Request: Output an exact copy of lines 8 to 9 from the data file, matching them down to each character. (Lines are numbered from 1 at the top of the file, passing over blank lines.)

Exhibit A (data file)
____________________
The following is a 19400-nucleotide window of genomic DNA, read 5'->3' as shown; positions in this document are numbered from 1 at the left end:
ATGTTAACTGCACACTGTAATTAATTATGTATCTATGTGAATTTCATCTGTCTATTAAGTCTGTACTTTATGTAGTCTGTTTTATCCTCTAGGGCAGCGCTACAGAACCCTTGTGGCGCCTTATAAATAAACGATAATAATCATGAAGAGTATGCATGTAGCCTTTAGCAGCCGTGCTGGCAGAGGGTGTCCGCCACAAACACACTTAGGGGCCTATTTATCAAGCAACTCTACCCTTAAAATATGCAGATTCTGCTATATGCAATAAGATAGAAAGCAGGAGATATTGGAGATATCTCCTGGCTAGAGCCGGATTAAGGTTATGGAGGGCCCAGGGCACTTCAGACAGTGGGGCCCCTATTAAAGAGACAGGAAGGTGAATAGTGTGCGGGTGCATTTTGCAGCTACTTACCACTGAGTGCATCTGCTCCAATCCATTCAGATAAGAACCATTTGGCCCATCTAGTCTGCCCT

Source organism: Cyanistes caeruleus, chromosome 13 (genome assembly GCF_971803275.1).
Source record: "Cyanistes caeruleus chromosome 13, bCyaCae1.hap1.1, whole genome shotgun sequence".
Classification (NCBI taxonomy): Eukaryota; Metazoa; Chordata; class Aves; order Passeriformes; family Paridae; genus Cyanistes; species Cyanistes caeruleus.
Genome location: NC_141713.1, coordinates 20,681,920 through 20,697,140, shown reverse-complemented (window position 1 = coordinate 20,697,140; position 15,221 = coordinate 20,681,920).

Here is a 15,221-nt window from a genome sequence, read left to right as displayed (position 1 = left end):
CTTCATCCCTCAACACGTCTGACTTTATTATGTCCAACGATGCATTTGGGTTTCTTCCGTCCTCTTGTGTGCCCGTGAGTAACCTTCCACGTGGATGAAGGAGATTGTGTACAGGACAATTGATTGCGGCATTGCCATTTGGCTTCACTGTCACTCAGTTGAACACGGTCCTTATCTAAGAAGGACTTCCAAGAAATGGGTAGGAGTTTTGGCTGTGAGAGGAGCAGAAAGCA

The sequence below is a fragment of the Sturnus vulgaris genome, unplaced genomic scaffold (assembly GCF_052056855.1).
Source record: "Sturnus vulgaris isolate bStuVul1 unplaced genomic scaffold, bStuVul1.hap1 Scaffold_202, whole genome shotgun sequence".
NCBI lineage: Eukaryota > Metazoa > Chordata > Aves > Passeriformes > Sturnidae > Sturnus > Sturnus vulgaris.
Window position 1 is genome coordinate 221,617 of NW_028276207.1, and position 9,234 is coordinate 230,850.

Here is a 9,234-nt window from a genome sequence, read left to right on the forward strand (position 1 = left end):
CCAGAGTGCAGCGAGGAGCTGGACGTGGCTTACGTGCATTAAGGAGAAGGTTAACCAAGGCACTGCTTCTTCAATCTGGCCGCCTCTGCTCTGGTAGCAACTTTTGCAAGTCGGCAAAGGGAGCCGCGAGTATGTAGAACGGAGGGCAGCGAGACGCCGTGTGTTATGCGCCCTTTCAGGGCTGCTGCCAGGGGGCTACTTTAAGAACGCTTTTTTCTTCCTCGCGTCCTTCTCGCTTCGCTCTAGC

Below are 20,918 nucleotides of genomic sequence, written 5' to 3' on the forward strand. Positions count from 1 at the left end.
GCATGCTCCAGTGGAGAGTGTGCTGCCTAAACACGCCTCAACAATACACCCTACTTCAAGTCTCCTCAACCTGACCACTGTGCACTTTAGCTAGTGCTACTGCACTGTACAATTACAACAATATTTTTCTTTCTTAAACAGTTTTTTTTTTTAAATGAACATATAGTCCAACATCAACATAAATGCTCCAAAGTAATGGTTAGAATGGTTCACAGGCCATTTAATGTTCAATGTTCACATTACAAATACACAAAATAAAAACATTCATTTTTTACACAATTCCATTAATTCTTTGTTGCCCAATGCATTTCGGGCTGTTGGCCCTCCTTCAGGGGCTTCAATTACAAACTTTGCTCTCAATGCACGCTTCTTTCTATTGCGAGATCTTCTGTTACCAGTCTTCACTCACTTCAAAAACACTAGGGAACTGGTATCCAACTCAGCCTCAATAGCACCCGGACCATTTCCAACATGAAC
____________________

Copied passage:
CTTCATCCCTCAACACGTCTGACTTTATTATGTCCAACGATGCATTTGGGTTTCTTCCGTCCTCTTGTGTGCCCGTGAGTAACCTTCCACGTGGATGAAGGAGATTGTGTACAGGACAATTGATTGCGGCATTGCCATTTGGCTTCACTGTCACTCAGTTGAACACGGTCCTTATCTAAGAAGGACTTCCAAGAAATGGGTAGGAGTTTTGGCTGTGAGAGGAGCAGAAAGCA

The sequence below is a fragment of the Sturnus vulgaris genome, unplaced genomic scaffold (assembly GCF_052056855.1).